As the month and the first quarter of 2023 draw to a close, there is little emerging in the way of hard news on either the economic or the company front. The fall in the wholesale price of gas has yet to be translated into lower domestic tariffs, though the emergence of fixed price deals suggest that the corner is being turned. Food inflation remains a worry, though, while water bills are expected to rise sharply, so the cost of living crisis is far from over.
And as we move properly into spring, we find the end of the tax year fast approaching. Investors need to take whatever action is appropriate for their circumstances before the 5th April. Taking advantage of capital gains tax (CGT) concessions and putting money into Individual Savings Accounts (ISAs) spring to mind. With Chancellor Jeremy Hunt clamping down on CGT exemptions, this tax year could be important for those fortunate enough to have made capital gains.
But to return to the state of markets, volatility has returned as fears of a fresh banking crisis weigh heavily on sentiment. Despite the take-over of the troubled Credit Suisse and an apparent line being drawn under the problems created by the collapse of Silicon Valley Bank, investors have become particularly cautious over the future of the banking sector. And this despite reassuring words from the Governor of the Bank of England.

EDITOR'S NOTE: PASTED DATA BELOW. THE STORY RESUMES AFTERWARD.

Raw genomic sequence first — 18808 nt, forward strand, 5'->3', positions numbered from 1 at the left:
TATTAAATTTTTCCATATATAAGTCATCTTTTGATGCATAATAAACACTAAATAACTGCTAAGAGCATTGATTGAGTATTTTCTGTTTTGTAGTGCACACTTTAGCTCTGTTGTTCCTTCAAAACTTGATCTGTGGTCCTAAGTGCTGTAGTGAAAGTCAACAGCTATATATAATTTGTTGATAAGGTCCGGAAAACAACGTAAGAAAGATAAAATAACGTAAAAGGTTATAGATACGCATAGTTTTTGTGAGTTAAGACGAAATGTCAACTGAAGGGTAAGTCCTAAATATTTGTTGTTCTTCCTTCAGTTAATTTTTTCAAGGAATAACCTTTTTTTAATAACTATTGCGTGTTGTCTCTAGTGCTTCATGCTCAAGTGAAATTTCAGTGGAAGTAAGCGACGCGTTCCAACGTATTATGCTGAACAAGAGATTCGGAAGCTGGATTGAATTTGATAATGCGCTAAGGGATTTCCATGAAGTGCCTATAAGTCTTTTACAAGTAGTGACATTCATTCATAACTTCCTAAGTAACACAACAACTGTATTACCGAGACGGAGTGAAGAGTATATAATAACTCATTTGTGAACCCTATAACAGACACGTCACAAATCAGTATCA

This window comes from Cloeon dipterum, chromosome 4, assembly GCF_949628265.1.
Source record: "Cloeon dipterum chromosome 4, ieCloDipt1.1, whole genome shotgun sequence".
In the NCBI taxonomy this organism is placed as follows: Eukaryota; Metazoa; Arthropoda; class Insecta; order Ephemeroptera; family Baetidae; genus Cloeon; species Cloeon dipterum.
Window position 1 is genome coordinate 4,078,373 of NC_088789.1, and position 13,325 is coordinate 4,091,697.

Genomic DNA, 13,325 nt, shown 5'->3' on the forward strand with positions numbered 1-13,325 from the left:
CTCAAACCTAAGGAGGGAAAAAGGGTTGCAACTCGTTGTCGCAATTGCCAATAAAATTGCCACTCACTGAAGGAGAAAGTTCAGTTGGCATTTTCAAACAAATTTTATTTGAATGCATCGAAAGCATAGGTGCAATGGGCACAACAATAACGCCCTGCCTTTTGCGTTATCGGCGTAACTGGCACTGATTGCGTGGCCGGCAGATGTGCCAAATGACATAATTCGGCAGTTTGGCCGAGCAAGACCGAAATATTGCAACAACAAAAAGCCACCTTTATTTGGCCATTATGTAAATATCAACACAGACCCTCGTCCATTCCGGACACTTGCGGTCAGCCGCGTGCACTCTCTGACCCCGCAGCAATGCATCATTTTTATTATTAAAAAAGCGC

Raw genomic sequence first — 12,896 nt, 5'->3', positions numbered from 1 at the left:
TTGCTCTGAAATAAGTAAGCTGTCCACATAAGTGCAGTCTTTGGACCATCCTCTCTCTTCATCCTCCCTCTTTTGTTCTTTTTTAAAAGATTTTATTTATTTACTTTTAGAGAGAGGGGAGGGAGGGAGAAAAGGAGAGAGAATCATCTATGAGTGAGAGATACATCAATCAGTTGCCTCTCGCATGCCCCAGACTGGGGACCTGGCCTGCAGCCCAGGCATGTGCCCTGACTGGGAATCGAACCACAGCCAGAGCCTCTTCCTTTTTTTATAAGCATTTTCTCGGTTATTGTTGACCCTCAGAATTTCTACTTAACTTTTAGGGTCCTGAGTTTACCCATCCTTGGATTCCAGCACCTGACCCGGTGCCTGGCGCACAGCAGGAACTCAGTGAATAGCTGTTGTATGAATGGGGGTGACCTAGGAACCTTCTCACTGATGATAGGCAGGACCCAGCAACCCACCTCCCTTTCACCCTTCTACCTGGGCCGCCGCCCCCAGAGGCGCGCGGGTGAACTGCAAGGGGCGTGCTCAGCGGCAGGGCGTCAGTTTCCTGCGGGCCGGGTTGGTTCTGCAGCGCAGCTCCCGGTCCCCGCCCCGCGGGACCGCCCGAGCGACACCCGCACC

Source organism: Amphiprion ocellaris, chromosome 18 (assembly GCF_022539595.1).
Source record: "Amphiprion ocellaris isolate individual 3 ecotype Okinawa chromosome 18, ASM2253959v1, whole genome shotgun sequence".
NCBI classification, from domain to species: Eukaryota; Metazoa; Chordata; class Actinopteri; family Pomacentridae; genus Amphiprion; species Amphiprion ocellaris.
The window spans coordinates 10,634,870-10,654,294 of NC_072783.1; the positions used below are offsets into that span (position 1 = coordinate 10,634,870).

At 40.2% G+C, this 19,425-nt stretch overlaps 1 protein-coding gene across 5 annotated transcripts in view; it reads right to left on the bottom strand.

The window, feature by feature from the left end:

On the face of it, the concern expressed appears to be overdone, though there are clear lessons to be learned from what we might expect when interest rates suddenly start to rise after a prolonged period of cheap money. However, with inflation expected to fall sharply as the year progresses, we may be close to the peak of the interest rate cycle, though further increases on both sides of the Atlantic cannot yet be ruled out. It is also worth noting that social media appears to have hastened the run on banks viewed as risky.
Rather than worry too much over what might be going on in the banking sector, my advice would be to concentrate on tax year-end financial planning. There is, after all, little time left in this tax year. Of course, it is usually wiser to act early in the tax year, though like many others, I have a tendency to leave things until the last minute. If you haven’t already done so, perhaps it is time to talk to your investment manager.